Monday, August 09, 2004

week of August 8-14

It's that time of year again: Fingertips will be on vacation for most of the rest of August. "This Week's Finds" will return for the week of August 29-Sept. 4. Actually, Fingertips will be back a few days early, so the Aug. 29 "This Week's Finds" will probably be up by Thursday August 26 or so.

I may personally be on vacation but remember that there is a huge amount of free and legal music waiting to be explored via other pages here on Fingertips. Good places to start are the Music Site Guide and the Artist Index; if you're adventurous, you might check out the Smaller Labels page and the Minor Hubs page as well. All these pages will point you to places on the web where good free and legal music is likely to be found. If you do, in fact, come across anything great along the way, drop me a line. You may discover a future "Find," and the world will be a brighter, more connected place.

Okay, now to this week's songs:

"I'm Happy But You Don't Like Me" - Asobi Seksu
Three minutes and nine seconds of giddy neo-new wave bliss. The melody is Blondie perfect; combine that with the band's capacity to unleash some serious but disciplined guitar noise and I'm all but swooning. Lead singer Yuki's innocent breathiness adds to the glory of a song that sounds to me like the bright flip side of one of the new wave's greatest singles, the bleak but invincible "Enola Gay," from Orchestral Manoeuvres in the Dark. Asobi Seksu is a NYC-based band that offers songs in both English and Japanese, but prior understanding of Japanese is not required to enjoy this awesome piece of pop. "I'm Happy But..." comes from the band's debut, self-titled CD, which was released on Friendly Fire Recordings in May. You'll find the MP3 on the band's web site.

"Veda's Waltz - Christine Fellows
The label "chamber pop" has been floating around for the better part of a decade, and is typically used to refer to music made by indie bands which have incorporated traditional stringed instruments (e.g. violin or cello) into their sound. Normally the label seems to miss the mark (and often has the air of gimmickry about it) but in the case of Christine Fellows, the shoe fits agreeably: "Veda's Waltz" sounds like nothing so much as a pop song peformed by a small chamber ensemble, if that were something small chamber ensembles usually did. What makes it work, to me, is Fellows' strikingly immediate voice. Stripped of all pretense, her voice is underscored by the same sort of ineffable ache that characterizes the sound of the instruments she is singing with; she blends beautifully, gratifyingly with them--gratifying because I have never believed one has to sing like an opera singer to perform with "classical" instruments, even though that's been the presumption for, oh, a few hundred years or so at this point. Another engaging, idiosyncratic musician from Canada, Fellows was in a couple of bands in the '90s before striking out on her own, first with an album called 2 little birds in 2000 and then The Last One Standing in 2002, on which "Veda's Waltz" is found. The MP3 is on her web site.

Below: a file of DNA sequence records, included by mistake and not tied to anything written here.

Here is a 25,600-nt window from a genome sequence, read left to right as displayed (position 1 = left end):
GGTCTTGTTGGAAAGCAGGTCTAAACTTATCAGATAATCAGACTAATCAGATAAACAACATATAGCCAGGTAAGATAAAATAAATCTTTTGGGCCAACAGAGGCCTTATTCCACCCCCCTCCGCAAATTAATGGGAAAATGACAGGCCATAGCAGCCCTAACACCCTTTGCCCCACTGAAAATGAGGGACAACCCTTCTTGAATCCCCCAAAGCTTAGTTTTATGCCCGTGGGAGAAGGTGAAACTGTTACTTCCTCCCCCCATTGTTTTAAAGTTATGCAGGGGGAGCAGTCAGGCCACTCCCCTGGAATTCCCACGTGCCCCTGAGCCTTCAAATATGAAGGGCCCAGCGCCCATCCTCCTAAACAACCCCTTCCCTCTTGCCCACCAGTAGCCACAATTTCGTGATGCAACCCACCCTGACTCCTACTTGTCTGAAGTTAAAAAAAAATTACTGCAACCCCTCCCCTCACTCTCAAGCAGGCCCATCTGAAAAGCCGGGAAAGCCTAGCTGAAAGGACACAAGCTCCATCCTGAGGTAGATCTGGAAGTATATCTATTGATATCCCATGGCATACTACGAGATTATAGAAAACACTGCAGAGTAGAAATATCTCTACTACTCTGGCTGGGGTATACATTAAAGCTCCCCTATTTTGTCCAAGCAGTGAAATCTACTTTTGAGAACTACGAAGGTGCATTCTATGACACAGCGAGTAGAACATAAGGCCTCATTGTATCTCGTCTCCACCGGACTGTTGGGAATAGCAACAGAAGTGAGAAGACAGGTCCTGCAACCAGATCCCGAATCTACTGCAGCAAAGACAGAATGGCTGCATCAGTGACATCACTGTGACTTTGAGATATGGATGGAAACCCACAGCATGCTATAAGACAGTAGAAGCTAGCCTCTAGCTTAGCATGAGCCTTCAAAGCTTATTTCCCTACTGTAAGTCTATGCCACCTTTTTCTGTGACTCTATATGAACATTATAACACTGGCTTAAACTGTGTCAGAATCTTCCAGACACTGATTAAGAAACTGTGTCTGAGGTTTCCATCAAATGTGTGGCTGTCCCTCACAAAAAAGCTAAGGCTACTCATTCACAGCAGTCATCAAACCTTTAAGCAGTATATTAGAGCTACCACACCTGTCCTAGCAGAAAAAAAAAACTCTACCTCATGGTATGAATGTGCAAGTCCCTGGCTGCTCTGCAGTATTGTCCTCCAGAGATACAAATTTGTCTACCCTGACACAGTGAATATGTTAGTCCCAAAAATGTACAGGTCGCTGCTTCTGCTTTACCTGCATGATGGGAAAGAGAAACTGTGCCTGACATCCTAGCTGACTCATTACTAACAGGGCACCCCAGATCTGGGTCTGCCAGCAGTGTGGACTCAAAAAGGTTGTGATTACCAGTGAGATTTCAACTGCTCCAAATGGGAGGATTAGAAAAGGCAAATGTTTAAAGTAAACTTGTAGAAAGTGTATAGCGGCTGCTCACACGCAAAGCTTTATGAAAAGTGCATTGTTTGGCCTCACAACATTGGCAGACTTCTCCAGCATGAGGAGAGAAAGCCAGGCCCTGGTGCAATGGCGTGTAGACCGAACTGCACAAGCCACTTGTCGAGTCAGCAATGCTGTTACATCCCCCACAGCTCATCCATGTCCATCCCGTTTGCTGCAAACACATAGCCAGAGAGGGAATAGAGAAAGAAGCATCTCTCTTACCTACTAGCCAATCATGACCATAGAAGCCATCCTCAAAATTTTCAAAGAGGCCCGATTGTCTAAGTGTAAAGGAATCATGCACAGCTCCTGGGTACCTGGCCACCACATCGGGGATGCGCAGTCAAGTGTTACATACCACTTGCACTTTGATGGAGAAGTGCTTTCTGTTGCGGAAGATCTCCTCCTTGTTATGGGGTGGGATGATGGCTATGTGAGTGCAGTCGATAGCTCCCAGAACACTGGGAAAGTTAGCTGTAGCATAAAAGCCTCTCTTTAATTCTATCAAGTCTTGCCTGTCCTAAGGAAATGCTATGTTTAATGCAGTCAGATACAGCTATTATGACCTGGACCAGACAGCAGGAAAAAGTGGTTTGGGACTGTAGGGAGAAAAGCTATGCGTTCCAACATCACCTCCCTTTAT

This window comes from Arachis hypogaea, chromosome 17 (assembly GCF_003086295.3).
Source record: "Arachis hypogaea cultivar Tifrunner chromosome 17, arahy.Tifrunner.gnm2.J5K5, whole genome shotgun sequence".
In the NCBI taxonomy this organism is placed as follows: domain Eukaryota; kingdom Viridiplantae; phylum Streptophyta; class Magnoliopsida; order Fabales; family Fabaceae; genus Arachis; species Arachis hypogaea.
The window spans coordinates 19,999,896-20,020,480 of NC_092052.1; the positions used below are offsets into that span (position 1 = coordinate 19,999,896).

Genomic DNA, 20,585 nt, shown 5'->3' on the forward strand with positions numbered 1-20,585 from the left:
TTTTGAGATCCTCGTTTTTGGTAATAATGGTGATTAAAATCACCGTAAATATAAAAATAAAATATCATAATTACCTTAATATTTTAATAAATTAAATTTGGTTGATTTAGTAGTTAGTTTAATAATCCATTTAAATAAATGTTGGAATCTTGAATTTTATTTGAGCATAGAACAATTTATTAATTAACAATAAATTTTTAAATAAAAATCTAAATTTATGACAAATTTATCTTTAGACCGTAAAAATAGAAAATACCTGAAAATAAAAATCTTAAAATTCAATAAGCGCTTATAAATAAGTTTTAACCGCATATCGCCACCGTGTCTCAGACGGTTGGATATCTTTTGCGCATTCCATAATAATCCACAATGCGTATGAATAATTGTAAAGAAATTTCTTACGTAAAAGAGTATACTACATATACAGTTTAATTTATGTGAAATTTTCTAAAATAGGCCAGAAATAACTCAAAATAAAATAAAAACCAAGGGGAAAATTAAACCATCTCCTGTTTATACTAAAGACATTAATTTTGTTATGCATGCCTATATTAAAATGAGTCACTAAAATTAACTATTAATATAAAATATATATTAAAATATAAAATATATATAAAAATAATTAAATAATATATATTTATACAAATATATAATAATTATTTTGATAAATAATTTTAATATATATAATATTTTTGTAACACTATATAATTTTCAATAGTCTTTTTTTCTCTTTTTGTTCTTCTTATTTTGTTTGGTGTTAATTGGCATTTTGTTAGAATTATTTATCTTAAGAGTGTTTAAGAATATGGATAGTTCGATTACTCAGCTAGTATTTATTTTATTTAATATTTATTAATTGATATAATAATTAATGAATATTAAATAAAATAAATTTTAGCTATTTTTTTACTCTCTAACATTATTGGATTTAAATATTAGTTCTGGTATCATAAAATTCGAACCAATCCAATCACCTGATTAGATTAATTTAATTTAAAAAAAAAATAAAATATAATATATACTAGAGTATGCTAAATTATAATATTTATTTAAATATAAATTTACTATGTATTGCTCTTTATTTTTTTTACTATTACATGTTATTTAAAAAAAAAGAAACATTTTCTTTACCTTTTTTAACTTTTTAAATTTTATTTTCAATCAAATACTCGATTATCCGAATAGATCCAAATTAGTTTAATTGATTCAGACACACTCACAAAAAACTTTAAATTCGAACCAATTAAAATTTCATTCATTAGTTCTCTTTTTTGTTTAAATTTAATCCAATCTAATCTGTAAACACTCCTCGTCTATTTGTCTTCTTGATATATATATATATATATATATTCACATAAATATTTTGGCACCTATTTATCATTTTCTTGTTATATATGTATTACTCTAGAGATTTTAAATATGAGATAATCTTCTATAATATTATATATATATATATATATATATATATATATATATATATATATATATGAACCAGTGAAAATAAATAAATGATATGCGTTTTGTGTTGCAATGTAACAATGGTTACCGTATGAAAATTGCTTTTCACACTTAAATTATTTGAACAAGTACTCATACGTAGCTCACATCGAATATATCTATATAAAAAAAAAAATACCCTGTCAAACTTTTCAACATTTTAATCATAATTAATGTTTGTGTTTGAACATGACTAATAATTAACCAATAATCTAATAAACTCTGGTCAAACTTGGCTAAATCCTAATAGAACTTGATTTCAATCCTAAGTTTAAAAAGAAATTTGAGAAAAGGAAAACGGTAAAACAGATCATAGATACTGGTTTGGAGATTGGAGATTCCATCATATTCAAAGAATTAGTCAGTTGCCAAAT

"The Long Distance Four" - the Constantines
From the first note, the electric guitar here says "pay attention to this," and yet, how, exactly, is this achieved? I find it difficult to articulate (writing about music remains a basically ridiculous idea), but it's a two-guitar sound that rejects classic-rock, guitar-hero fire for a clipped, urgent riff below, accompanied by open-chorded harmonics above. Bringing Television to mind, it's a sound that puts you on call, and on edge, and then along comes lead singer Bryan Webb, sounding for all the world like Joe Strummer's Canadian cousin, with the late Clash leader's endearingly husky, offhanded capacity to carry a tune and his knack for spitting out startling, unexpected lyrics ("Collect the body of Isadora Duncan"??). Now I'm definitely paying attention, and I'm liking what I hear a lot. "The Long Distance Four" comes from the Constantines' first full-length CD, a self-titled disc released originally in 2001, and just re-issued by Sub Pop.

Fingertips gratefully accepts donations, and suggests $5 or $10 a year as an affordable option.

No comments: